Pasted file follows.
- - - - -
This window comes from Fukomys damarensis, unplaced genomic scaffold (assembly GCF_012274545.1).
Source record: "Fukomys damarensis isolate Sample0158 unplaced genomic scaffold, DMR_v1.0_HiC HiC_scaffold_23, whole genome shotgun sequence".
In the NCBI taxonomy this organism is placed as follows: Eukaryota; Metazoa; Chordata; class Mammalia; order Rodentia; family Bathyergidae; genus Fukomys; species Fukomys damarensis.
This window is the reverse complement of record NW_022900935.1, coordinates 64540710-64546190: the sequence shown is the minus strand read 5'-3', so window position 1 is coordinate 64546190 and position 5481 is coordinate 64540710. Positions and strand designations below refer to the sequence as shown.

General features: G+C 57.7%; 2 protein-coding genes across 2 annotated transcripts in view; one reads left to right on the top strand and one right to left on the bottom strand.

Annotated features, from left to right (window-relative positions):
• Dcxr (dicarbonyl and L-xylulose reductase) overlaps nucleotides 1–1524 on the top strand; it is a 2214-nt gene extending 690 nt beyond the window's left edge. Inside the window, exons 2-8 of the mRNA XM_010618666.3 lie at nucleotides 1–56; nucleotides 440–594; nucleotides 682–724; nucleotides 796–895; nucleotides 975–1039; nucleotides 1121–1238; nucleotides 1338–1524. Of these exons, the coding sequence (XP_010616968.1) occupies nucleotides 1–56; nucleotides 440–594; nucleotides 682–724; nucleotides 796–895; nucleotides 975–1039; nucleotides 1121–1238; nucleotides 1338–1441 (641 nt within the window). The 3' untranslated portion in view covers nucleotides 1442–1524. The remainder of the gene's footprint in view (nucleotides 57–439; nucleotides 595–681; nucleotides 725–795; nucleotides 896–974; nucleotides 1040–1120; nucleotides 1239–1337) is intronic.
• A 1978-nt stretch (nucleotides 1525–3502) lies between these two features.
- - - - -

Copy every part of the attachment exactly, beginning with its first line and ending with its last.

This window comes from Fukomys damarensis, unplaced genomic scaffold (assembly GCF_012274545.1).
Source record: "Fukomys damarensis isolate Sample0158 unplaced genomic scaffold, DMR_v1.0_HiC HiC_scaffold_23, whole genome shotgun sequence".
In the NCBI taxonomy this organism is placed as follows: Eukaryota; Metazoa; Chordata; class Mammalia; order Rodentia; family Bathyergidae; genus Fukomys; species Fukomys damarensis.
This window is the reverse complement of record NW_022900935.1, coordinates 64540710-64546190: the sequence shown is the minus strand read 5'-3', so window position 1 is coordinate 64546190 and position 5481 is coordinate 64540710. Positions and strand designations below refer to the sequence as shown.

General features: G+C 57.7%; 2 protein-coding genes across 2 annotated transcripts in view; one reads left to right on the top strand and one right to left on the bottom strand.

Annotated features, from left to right (window-relative positions):
• Dcxr (dicarbonyl and L-xylulose reductase) overlaps nucleotides 1–1524 on the top strand; it is a 2214-nt gene extending 690 nt beyond the window's left edge. Inside the window, exons 2-8 of the mRNA XM_010618666.3 lie at nucleotides 1–56; nucleotides 440–594; nucleotides 682–724; nucleotides 796–895; nucleotides 975–1039; nucleotides 1121–1238; nucleotides 1338–1524. Of these exons, the coding sequence (XP_010616968.1) occupies nucleotides 1–56; nucleotides 440–594; nucleotides 682–724; nucleotides 796–895; nucleotides 975–1039; nucleotides 1121–1238; nucleotides 1338–1441 (641 nt within the window). The 3' untranslated portion in view covers nucleotides 1442–1524. The remainder of the gene's footprint in view (nucleotides 57–439; nucleotides 595–681; nucleotides 725–795; nucleotides 896–974; nucleotides 1040–1120; nucleotides 1239–1337) is intronic.
• A 1978-nt stretch (nucleotides 1525–3502) lies between these two features.